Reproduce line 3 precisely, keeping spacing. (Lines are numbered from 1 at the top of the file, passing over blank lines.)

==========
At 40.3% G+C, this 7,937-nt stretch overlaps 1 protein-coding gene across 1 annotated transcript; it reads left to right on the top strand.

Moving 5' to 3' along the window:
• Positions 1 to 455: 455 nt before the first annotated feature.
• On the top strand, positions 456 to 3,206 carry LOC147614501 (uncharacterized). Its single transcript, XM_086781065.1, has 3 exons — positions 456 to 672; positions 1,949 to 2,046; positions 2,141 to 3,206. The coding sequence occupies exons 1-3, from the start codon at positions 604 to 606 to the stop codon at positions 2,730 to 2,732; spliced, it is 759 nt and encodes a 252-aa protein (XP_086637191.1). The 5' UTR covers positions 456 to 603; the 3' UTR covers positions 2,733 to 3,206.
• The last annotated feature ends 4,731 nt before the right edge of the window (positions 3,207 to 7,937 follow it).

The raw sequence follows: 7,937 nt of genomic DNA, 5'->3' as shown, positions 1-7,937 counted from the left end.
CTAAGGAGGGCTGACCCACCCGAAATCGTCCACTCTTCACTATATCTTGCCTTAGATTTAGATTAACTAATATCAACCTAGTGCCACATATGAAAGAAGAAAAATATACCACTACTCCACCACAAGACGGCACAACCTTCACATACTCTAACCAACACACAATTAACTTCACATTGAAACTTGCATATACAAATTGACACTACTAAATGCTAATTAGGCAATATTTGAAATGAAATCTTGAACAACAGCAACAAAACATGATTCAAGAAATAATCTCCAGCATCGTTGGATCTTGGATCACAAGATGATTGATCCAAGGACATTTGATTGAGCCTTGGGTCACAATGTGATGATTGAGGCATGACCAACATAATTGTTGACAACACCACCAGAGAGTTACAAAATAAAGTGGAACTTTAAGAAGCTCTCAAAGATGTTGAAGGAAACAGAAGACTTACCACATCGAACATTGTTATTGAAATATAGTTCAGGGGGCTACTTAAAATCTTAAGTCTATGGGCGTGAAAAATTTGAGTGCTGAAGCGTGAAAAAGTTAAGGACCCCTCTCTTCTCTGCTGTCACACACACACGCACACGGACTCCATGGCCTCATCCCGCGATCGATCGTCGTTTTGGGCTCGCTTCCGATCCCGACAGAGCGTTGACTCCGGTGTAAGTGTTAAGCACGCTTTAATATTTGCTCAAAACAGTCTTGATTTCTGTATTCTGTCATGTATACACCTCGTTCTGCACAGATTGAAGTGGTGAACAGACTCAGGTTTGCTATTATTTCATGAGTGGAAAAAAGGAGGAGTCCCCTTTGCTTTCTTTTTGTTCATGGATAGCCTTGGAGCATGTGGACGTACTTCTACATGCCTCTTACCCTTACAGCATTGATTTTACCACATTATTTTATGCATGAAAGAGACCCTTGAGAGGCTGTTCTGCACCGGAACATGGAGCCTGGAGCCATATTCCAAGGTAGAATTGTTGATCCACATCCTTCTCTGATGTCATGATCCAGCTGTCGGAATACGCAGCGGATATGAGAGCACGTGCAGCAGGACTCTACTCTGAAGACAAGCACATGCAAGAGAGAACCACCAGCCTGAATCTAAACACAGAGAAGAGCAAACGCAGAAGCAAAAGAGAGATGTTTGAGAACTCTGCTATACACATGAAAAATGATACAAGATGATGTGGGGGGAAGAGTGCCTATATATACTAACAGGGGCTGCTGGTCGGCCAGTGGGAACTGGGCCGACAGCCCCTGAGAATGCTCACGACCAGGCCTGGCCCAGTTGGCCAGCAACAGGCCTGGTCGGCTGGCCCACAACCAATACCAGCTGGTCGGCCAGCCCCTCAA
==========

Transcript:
• Positions 1 to 455: 455 nt before the first annotated feature.